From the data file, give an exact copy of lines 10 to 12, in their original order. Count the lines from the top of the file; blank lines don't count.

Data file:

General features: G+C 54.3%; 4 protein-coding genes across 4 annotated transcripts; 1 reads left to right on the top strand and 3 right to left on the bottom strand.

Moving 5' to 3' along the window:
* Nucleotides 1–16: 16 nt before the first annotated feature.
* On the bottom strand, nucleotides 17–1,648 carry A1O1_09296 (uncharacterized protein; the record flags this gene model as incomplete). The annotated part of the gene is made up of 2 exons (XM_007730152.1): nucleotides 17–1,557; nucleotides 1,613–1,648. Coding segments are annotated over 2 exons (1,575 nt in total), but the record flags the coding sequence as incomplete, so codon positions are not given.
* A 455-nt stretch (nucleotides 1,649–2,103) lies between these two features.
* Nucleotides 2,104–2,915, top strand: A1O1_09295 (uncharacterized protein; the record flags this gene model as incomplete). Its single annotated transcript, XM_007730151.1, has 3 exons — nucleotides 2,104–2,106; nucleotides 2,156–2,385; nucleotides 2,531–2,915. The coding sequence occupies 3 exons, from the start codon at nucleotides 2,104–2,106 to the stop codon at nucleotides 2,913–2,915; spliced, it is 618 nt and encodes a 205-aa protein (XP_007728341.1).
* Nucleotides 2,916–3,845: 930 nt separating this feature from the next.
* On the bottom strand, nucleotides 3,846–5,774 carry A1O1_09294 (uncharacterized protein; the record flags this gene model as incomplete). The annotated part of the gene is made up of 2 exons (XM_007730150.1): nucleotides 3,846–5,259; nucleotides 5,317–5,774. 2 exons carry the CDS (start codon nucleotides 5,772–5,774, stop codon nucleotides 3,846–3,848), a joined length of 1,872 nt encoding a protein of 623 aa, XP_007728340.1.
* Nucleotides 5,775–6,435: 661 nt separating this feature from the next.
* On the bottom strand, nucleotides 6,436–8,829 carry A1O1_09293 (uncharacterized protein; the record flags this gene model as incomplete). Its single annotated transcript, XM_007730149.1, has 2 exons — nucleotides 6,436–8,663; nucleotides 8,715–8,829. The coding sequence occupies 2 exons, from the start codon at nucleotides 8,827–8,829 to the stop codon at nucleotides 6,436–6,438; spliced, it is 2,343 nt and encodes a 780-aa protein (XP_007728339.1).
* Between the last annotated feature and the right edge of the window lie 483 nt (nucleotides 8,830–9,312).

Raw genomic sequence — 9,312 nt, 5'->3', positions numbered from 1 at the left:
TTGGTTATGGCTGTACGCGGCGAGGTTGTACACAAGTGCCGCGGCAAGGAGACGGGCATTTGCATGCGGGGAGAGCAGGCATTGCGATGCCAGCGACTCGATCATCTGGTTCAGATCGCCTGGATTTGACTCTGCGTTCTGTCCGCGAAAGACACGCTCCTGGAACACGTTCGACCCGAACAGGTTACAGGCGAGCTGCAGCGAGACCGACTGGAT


* On the bottom strand, nucleotides 6,436–8,829 carry A1O1_09293 (uncharacterized protein; the record flags this gene model as incomplete). Its single annotated transcript, XM_007730149.1, has 2 exons — nucleotides 6,436–8,663; nucleotides 8,715–8,829. The coding sequence occupies 2 exons, from the start codon at nucleotides 8,827–8,829 to the stop codon at nucleotides 6,436–6,438; spliced, it is 2,343 nt and encodes a 780-aa protein (XP_007728339.1).
* Between the last annotated feature and the right edge of the window lie 483 nt (nucleotides 8,830–9,312).

Raw genomic sequence — 9,312 nt, 5'->3', positions numbered from 1 at the left: